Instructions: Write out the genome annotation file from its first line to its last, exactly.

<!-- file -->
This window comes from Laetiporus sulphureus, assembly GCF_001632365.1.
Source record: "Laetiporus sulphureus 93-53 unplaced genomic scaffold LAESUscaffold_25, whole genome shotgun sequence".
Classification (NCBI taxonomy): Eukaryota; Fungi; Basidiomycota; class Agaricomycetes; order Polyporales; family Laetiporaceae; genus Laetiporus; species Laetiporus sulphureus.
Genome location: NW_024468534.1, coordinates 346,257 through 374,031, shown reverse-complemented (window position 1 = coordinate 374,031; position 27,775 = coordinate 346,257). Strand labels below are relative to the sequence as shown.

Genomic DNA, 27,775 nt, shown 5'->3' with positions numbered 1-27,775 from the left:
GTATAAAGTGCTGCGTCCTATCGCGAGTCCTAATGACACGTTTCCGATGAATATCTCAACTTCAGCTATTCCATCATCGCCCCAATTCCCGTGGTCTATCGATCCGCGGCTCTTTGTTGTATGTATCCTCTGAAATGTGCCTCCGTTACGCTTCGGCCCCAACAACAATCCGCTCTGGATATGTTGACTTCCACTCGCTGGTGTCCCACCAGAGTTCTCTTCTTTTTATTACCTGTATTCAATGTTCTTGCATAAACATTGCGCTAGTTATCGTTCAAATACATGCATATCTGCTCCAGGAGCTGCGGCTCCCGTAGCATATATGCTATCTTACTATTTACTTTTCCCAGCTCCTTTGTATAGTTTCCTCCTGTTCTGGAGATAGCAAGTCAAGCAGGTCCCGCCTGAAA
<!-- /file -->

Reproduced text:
This window comes from Laetiporus sulphureus, assembly GCF_001632365.1.
Source record: "Laetiporus sulphureus 93-53 unplaced genomic scaffold LAESUscaffold_25, whole genome shotgun sequence".
Classification (NCBI taxonomy): Eukaryota; Fungi; Basidiomycota; class Agaricomycetes; order Polyporales; family Laetiporaceae; genus Laetiporus; species Laetiporus sulphureus.
Genome location: NW_024468534.1, coordinates 346,257 through 374,031, shown reverse-complemented (window position 1 = coordinate 374,031; position 27,775 = coordinate 346,257). Strand labels below are relative to the sequence as shown.

Genomic DNA, 27,775 nt, shown 5'->3' with positions numbered 1-27,775 from the left:
GTATAAAGTGCTGCGTCCTATCGCGAGTCCTAATGACACGTTTCCGATGAATATCTCAACTTCAGCTATTCCATCATCGCCCCAATTCCCGTGGTCTATCGATCCGCGGCTCTTTGTTGTATGTATCCTCTGAAATGTGCCTCCGTTACGCTTCGGCCCCAACAACAATCCGCTCTGGATATGTTGACTTCCACTCGCTGGTGTCCCACCAGAGTTCTCTTCTTTTTATTACCTGTATTCAATGTTCTTGCATAAACATTGCGCTAGTTATCGTTCAAATACATGCATATCTGCTCCAGGAGCTGCGGCTCCCGTAGCATATATGCTATCTTACTATTTACTTTTCCCAGCTCCTTTGTATAGTTTCCTCCTGTTCTGGAGATAGCAAGTCAAGCAGGTCCCGCCTGAAA